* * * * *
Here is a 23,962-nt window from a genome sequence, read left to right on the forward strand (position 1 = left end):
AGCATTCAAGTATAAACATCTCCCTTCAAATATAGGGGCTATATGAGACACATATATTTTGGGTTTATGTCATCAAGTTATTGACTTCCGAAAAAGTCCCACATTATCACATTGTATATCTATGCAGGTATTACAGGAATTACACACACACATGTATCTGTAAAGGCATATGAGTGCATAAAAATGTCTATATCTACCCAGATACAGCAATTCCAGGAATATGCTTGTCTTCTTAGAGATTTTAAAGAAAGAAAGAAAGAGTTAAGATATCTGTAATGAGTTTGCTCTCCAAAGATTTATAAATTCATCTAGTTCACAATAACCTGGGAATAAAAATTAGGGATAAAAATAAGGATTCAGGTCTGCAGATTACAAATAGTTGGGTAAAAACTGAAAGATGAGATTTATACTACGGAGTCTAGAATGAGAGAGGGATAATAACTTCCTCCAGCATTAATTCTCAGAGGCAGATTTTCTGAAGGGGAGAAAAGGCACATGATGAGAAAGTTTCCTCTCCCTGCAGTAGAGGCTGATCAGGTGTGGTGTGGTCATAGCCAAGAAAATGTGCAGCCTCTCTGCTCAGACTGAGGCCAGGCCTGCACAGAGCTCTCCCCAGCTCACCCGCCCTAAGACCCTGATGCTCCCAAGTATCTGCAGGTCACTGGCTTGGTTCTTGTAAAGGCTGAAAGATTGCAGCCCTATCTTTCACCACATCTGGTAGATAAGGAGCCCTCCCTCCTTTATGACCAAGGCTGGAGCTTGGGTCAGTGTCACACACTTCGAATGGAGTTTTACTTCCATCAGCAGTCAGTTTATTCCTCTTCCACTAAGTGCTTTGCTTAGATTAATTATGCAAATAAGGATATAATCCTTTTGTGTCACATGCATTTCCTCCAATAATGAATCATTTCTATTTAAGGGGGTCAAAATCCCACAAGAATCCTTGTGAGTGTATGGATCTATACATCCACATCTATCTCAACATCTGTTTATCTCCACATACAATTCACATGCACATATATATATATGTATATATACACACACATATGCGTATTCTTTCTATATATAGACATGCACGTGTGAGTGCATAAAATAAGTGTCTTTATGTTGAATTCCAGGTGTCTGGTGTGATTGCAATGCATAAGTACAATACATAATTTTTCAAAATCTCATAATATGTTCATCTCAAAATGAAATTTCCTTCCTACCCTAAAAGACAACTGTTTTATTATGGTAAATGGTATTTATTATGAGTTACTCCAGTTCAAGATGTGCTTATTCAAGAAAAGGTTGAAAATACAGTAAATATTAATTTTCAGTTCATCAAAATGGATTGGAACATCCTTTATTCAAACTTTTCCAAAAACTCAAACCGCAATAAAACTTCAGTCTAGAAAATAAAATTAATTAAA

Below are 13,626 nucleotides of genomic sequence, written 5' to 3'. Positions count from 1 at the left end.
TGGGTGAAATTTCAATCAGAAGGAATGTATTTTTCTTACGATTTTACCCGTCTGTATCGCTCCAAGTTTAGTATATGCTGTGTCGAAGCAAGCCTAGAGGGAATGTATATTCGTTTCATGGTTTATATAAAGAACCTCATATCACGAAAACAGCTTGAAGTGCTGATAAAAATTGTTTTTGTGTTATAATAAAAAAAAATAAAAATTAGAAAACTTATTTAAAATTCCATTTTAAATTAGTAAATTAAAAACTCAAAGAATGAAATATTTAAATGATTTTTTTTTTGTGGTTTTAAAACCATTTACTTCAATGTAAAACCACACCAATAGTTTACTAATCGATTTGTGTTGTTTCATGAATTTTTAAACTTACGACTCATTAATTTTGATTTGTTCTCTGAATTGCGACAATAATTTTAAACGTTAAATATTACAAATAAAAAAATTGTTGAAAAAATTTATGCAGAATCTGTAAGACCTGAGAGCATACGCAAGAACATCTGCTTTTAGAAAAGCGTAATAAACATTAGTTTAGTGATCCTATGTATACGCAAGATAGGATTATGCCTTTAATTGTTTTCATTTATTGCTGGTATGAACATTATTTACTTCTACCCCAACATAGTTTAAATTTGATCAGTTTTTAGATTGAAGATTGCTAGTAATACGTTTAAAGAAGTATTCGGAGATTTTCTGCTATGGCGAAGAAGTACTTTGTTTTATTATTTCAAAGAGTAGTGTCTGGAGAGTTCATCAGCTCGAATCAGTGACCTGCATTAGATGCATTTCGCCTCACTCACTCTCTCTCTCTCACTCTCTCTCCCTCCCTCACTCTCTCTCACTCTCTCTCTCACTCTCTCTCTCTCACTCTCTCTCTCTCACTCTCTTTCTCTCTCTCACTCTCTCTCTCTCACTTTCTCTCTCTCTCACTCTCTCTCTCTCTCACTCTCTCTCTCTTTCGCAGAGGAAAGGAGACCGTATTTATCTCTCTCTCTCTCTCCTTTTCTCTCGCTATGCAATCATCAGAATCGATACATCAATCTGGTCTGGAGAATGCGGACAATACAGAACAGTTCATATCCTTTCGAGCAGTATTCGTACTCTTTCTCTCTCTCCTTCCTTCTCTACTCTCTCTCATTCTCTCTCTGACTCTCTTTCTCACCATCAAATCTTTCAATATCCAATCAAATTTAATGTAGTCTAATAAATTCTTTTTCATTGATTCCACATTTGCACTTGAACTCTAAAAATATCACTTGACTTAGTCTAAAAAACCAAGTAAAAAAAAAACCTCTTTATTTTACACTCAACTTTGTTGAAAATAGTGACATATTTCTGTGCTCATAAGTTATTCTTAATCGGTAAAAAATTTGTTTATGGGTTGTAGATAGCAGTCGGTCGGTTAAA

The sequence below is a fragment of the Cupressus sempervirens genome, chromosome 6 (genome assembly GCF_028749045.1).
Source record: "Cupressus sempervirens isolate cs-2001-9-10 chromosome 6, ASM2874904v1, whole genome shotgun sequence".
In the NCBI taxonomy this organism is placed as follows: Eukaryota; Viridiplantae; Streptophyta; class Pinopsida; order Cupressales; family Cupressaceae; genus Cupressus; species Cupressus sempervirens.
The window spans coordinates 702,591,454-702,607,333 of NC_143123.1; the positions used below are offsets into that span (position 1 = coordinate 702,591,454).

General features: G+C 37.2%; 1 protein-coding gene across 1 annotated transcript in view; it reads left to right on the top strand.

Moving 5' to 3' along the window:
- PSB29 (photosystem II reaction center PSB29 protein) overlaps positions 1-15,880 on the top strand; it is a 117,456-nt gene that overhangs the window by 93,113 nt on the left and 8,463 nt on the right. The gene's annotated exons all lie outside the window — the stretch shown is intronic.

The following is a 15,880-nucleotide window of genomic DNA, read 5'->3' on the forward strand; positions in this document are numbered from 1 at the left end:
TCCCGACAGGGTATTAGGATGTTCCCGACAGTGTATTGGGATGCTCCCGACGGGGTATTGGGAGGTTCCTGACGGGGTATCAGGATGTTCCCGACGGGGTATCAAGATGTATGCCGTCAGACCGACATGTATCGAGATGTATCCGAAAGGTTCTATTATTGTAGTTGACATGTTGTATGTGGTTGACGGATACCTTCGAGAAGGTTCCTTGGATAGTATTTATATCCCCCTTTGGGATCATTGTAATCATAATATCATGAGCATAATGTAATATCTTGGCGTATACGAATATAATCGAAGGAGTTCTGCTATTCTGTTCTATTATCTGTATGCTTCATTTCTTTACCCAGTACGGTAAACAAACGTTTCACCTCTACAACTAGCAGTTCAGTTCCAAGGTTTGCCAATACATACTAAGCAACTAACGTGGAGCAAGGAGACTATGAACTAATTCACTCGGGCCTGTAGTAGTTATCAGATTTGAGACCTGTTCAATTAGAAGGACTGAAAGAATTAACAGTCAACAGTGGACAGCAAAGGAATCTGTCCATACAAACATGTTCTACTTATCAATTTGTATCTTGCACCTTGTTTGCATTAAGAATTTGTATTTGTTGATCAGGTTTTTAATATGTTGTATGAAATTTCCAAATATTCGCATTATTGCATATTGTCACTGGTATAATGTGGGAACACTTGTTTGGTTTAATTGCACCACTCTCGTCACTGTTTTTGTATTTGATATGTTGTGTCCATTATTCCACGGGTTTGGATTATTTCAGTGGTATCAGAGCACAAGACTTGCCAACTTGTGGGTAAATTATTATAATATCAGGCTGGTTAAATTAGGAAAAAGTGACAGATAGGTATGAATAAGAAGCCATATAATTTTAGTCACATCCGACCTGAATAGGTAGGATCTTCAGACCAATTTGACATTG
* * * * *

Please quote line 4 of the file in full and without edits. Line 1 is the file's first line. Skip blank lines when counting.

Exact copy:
TGGGTGAAATTTCAATCAGAAGGAATGTATTTTTCTTACGATTTTACCCGTCTGTATCGCTCCAAGTTTAGTATATGCTGTGTCGAAGCAAGCCTAGAGGGAATGTATATTCGTTTCATGGTTTATATAAAGAACCTCATATCACGAAAACAGCTTGAAGTGCTGATAAAAATTGTTTTTGTGTTATAATAAAAAAAAATAAAAATTAGAAAACTTATTTAAAATTCCATTTTAAATTAGTAAATTAAAAACTCAAAGAATGAAATATTTAAATGATTTTTTTTTTGTGGTTTTAAAACCATTTACTTCAATGTAAAACCACACCAATAGTTTACTAATCGATTTGTGTTGTTTCATGAATTTTTAAACTTACGACTCATTAATTTTGATTTGTTCTCTGAATTGCGACAATAATTTTAAACGTTAAATATTACAAATAAAAAAATTGTTGAAAAAATTTATGCAGAATCTGTAAGACCTGAGAGCATACGCAAGAACATCTGCTTTTAGAAAAGCGTAATAAACATTAGTTTAGTGATCCTATGTATACGCAAGATAGGATTATGCCTTTAATTGTTTTCATTTATTGCTGGTATGAACATTATTTACTTCTACCCCAACATAGTTTAAATTTGATCAGTTTTTAGATTGAAGATTGCTAGTAATACGTTTAAAGAAGTATTCGGAGATTTTCTGCTATGGCGAAGAAGTACTTTGTTTTATTATTTCAAAGAGTAGTGTCTGGAGAGTTCATCAGCTCGAATCAGTGACCTGCATTAGATGCATTTCGCCTCACTCACTCTCTCTCTCTCACTCTCTCTCCCTCCCTCACTCTCTCTCACTCTCTCTCTCACTCTCTCTCTCTCACTCTCTCTCTCTCACTCTCTTTCTCTCTCTCACTCTCTCTCTCTCACTTTCTCTCTCTCTCACTCTCTCTCTCTCTCACTCTCTCTCTCTTTCGCAGAGGAAAGGAGACCGTATTTATCTCTCTCTCTCTCTCCTTTTCTCTCGCTATGCAATCATCAGAATCGATACATCAATCTGGTCTGGAGAATGCGGACAATACAGAACAGTTCATATCCTTTCGAGCAGTATTCGTACTCTTTCTCTCTCTCCTTCCTTCTCTACTCTCTCTCATTCTCTCTCTGACTCTCTTTCTCACCATCAAATCTTTCAATATCCAATCAAATTTAATGTAGTCTAATAAATTCTTTTTCATTGATTCCACATTTGCACTTGAACTCTAAAAATATCACTTGACTTAGTCTAAAAAACCAAGTAAAAAAAAAACCTCTTTATTTTACACTCAACTTTGTTGAAAATAGTGACATATTTCTGTGCTCATAAGTTATTCTTAATCGGTAAAAAATTTGTTTATGGGTTGTAGATAGCAGTCGGTCGGTTAAA